And that's what's so frustrating about this Apple-envy approach Microsoft is taking; they ignore the masses in hopes to become the popular kid on the block in the consumer space.
See, I'm not sure this is Apple-envy. Apps aren't particularly new, and although Apple were the first to really push them, they were there before that on the web too. Basically most web-applications (note: "web-applications", not "web-sites") are "apps". They're a bit richer than a page; not quite as rich as a full application. You visit there quickly to upload your receipts; to check on some stats; to read and compose email.
This trend was going on for ages before the phone came along. You want to write a tiny app that presents or collects basic data and processes it in the cloud? In 2003 the web was theapp platform. When the iPhone came out, it became the second (or at least the second major, consumer) app-platform.
That's why web-developers found it so easy to go and write iPhone apps. The concept is the same. You take small amounts of data from the user or from sources around the web, process it "in the cloud" (we called it a website back then) and then show the data in a concise way with page-transitions, and voila, you have an app.
There's also the other type of app. You know. The one where the users have to click the ball and keep it up in the air, and there are these monsters that you have to shoot to get a good score - and those sprites slowly come towards you whilst you collect the gold coins in order to get three stars and a cheevo. You know. Those games. There are tons of those on the iPhone - but they started out life as flash games on the web - or, if you're historically minded, as arcade games in the 1980s.
Sure, the iPhone has both types of app - but let's not pretend that they invented apps. At best they maybe coined the name app - but that's not the same as inventing the concept in the first place. Website-y data orientated apps were on the web first, and the iPhone certainly didn't invent low quality games that cost a dollar to play.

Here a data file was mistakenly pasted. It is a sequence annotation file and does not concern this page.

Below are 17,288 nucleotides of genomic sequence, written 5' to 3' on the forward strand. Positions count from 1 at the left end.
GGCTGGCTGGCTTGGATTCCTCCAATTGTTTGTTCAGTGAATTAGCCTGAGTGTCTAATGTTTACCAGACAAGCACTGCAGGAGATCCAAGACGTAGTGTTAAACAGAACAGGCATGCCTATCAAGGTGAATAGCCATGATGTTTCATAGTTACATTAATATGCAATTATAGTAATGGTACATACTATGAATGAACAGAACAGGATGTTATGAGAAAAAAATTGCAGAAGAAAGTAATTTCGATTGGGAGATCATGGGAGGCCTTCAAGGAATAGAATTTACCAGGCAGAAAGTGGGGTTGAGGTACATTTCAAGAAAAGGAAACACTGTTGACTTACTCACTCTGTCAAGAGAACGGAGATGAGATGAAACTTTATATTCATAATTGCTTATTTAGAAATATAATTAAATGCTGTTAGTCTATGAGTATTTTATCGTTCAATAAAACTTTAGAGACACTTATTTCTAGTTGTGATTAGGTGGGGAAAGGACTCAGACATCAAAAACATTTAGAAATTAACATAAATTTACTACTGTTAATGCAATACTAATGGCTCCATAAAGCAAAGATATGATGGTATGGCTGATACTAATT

This isn't a case of Windows copying Apple. It's a case of giving Windows what every other platform (other than perhaps Mac/Linux) already has. The web, Android, the iPhone, the Xbox, Windows Phone and hell - even the kindle fire, Blackberry and the Playbook all have apps that are glorified webpages and apps that are glorified arcade games that you pay a dollar to download, play for a week and delete.
The problem is that if you start with a Windows-centric viewpoint then yes. Apps are new and look a bit like iPhone apps. But if you look at the wider picture you see that Windows was the outlier. With Windows, the only way you could get your app-fix was to fire up your browser and go to the web.
The desktop had no means to fill this fix. You want a website-ish type of app? Well, you'll have to remember the URL or use the favorites bar in your browser, because otherwise you won't be able to find your app in your browser. And if the website wants to notify you of something you can either go overkill and use RSS or use a plugin to your browser (eugh) to get the notifications.
Want a game? Well, you can either play $30 for a multi-million dollar release game from hollywood that'll destroy your laptop's GPU and consume 10GB of space, or you can brave the EXEs on the internet and pray to God that it doesn't come bundled with something nasty that'll take your credit card details and send it to some Nigerian Prince in Eastern Europe. Or, of course, you can play a flash game - again, on the web.
WinRT isn't about "killing the desktop". It's about giving the Windows platform what customers have wanted for ages: glorified websites, and glorified flash games for $2 a time. The Desktop will still reign supreme for your big applications - your teir one games; your high-frequency trading applications; your applications bursting with functionality like Visual Studio and Office - for the foreseeable future.